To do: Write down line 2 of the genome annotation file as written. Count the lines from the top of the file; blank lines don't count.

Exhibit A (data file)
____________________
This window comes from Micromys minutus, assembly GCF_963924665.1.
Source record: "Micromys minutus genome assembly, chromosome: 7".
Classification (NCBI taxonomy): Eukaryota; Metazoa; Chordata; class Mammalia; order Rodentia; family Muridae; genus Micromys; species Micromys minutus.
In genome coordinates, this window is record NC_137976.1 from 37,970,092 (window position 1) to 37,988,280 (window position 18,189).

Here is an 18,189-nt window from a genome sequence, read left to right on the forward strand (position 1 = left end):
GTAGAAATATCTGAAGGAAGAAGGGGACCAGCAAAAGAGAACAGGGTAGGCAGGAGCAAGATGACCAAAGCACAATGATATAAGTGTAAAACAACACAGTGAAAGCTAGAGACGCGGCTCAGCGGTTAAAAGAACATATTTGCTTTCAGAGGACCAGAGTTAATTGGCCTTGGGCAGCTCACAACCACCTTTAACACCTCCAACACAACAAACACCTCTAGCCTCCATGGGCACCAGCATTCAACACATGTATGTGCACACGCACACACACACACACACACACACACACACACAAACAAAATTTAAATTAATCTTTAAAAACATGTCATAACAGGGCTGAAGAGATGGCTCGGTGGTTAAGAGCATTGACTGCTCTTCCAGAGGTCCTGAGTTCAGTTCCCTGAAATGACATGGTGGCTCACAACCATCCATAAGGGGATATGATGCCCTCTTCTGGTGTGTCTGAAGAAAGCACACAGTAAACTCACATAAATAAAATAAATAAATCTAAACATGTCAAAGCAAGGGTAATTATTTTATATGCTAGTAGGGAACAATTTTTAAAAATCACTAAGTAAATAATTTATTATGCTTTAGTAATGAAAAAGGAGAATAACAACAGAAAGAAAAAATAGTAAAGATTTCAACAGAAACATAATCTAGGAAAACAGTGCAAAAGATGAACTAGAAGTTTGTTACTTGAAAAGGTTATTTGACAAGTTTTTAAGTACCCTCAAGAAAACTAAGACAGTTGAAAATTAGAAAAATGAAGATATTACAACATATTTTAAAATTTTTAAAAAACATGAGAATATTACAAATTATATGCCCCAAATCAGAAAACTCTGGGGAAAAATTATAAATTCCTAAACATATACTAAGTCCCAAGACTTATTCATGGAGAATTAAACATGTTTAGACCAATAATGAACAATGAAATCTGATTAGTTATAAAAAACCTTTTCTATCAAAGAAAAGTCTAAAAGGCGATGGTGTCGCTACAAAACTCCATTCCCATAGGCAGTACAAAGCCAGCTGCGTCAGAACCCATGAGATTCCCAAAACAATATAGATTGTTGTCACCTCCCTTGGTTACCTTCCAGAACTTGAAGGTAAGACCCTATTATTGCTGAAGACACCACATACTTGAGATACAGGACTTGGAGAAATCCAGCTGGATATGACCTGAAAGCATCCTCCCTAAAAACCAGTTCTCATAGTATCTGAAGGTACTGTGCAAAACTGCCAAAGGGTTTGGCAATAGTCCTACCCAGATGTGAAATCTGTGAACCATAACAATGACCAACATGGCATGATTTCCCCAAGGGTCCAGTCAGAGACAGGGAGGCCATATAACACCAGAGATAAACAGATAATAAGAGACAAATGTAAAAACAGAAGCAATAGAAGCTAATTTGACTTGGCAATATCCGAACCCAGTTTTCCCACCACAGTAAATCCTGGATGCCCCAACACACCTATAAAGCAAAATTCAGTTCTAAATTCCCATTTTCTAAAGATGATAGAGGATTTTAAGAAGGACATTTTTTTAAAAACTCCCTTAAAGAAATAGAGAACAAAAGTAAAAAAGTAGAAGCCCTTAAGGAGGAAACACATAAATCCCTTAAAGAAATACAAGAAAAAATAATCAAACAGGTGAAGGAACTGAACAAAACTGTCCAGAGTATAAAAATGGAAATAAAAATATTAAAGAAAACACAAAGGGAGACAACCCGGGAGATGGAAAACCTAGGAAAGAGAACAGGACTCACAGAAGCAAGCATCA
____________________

Source record: "Micromys minutus genome assembly, chromosome: 7".